MUNCHIES' China correspondent Jamie Fullerton recently spent a week in Pyongyang, the capital of the Democratic People's Republic of Korea, gaining a rare glimpse at the hermit kingdom's food culture. This is the second dispatch in a three-part series. Catch part 1 here.
When it comes to pizza, my favourite food, I'm not enormously fussy. But when I was served the pepperoni pizza I had ordered at Italy Pizza, the newest Italian restaurant in the North Korean capital of Pyongyang, I had to politely ask that the staff take it back and add some cheese, as it had been served with none. That's me: the picky Brit abroad.
Italian food has only been a "thing"—and a niche "thing" at that—in the city since 2008, when the first Italian joint in North Korea opened. So it's easy to forgive a few pizza production basics, such as putting cheese on them, occasionally going awry. It also seems a little crass to moan about such slights in a country in which the memory of the 1990s famine that killed around 2 million people is still fresh.
With the totalitarian country kept in chronic isolation by current leader Kim Jong-un, information about food infrastructure there is hard to verify. Numerous reports, however, suggest that much of the North Korean rural classes live hand to mouth. The middle and upper classes are usually granted the chance to live in cities, the most elite being Pyongyang, where an increasingly moneyed middle class has emerged over the past decade. This has fuelled the rise of Western-style restaurants in the capital.
Now in Pyongyang you can find beer bars, burger restaurants and, perhaps surprisingly considering the North Korean regime's attitude toward the country's historic enemy of Japan, a sushi joint. Italy Pizza is the third Italian restaurant to open in the city, arriving in late 2015 as part of the opening of Mirae Scientists Street: a stretch characterised by pastel-coloured skyscrapers located next to the Taedong River that runs through the centre of the capital.
As is the case for many of the Pyongyang hotels and restaurants foreigners are allowed to visit, the décor of Italy Pizza is 1970s cruise liner-level kitsch. Gloriously odd touches abound, such as this fish tank with no fish in it. Or water.
Pizza dough is churned out in an open kitchen. Although most North Koreans are banned from travelling abroad, many Western-style restaurants in Pyongyang get permission to send their staff overseas for training.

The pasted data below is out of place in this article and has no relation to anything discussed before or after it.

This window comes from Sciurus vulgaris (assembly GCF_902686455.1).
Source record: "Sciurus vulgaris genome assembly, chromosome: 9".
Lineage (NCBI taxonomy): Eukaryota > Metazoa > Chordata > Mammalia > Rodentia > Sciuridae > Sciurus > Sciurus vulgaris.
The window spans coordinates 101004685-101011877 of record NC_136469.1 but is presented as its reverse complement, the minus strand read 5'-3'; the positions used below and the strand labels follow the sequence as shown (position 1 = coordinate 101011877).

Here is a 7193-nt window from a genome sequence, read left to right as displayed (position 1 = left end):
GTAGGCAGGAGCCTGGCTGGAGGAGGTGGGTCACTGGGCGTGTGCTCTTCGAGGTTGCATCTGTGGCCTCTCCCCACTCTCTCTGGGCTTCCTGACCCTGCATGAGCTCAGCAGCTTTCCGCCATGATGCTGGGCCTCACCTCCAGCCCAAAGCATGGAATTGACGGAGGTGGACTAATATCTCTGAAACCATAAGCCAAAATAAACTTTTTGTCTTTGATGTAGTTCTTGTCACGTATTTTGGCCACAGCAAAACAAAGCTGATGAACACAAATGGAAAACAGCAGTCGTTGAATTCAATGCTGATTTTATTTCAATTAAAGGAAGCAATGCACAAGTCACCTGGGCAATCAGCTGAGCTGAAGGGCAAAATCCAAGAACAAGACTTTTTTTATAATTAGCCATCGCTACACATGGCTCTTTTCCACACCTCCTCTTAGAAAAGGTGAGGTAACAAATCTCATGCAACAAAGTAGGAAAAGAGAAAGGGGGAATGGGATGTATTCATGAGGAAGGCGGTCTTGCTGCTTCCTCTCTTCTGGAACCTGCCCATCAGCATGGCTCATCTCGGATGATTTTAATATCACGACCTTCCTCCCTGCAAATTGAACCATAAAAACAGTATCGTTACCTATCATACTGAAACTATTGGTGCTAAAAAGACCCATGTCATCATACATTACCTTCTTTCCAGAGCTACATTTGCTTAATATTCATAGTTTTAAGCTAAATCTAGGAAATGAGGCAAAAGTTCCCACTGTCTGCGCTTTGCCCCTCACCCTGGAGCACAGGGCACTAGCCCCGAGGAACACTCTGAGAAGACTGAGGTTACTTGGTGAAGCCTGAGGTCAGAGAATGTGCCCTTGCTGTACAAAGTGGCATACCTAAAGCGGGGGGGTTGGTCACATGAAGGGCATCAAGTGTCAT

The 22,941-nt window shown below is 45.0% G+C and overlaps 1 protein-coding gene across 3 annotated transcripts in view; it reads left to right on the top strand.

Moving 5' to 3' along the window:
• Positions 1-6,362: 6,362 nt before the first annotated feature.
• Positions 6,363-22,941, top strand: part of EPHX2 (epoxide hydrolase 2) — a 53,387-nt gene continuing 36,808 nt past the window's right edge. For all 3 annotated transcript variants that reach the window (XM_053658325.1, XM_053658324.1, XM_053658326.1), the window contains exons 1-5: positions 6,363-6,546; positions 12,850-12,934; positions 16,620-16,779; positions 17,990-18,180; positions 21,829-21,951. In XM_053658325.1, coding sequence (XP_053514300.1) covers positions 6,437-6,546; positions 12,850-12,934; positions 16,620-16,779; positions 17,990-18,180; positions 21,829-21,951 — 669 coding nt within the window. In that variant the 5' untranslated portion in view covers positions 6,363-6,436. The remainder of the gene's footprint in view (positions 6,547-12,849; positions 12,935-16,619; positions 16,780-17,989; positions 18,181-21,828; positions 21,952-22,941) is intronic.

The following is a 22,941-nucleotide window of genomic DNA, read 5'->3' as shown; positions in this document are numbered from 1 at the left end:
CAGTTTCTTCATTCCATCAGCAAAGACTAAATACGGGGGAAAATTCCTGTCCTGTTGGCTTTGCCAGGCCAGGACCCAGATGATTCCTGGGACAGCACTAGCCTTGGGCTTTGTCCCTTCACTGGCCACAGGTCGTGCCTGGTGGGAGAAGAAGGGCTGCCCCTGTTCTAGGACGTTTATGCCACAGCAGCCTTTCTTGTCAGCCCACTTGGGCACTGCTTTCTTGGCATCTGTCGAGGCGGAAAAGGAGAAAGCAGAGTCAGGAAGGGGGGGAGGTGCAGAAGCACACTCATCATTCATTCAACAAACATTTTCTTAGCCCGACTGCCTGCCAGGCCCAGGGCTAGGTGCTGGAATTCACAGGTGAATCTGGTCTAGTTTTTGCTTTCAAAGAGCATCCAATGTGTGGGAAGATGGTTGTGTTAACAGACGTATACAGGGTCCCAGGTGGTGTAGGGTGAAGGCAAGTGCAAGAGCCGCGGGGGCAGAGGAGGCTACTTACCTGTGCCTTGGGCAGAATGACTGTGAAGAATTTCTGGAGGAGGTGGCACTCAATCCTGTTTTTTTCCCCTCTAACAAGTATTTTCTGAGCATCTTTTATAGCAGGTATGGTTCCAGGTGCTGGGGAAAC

The restaurant was not very busy on my Friday evening visit, and I was told that this is typical. Many of the approximately 5,000 Westerners who visit North Korea as tourists each year have speculated online that venues such as these exist purely as showcases for foreigners. Simon Cockerell, general manager of UK-owned North Korea tour specialists Koryo Tours, said that this was unlikely.
Cockerell explained that while all North Korean restaurants will ultimately be state-owned, businessmen and women who operate within work units that manage them have a bit of leeway with regard to the style of venues that they open. "It's easy to say there's no profit motive, but costs versus income is still a 'thing,'" he said. "They might be willing to lose money for, say, three years or something, but there is such thing as a restaurant closing in Pyongyang because not enough people went there. They are businesses."
Italy Pizza does more to attract business than just serve pizzas. After my dinner was served, perhaps due to having few other customers to deal with, a waitress serenaded the room with an impressive karaoke session.
The imagery on the karaoke screen was typical of that seen on TV in North Korea: fighter jets, guns, tanks, and the occasional nod to heavy industry.
The pizza, meanwhile, was pretty good, with a pleasantly fluffy crust. The tomato sauce won't be challenging Domino's for tang factor any time soon, but it's unlikely that many people will be in a position to make a direct comparison within the next few decades.
Most pizzas were priced at the equivalent of around $6 to $10 US each, making them unaffordable to most locals but not in the elite price range of fine dining in Pyongyang. I wondered if, by being exotic and pricey compared to local staples such as noodles and kimchi, eating pizza was a bit of a status symbol in the city.
Cockerell reckoned not. "There's still this thing in North Korea where people don't like to be seen eating in public," he said. "You'd think that restaurants might have good views from their windows but often they have curtains over them. It is more socially acceptable now to have more money than someone else, but that mentality probably comes from a time when eating out was seen as showing off, and showing off is seen as bad. It's innate conservatism."
I'll return to Italy Pizza, should I ever find myself in Pyongyang again. And next time I'll go for the Fruit Pizza. If any dish flies in the face of innate conservatism, it's got to be this thing.
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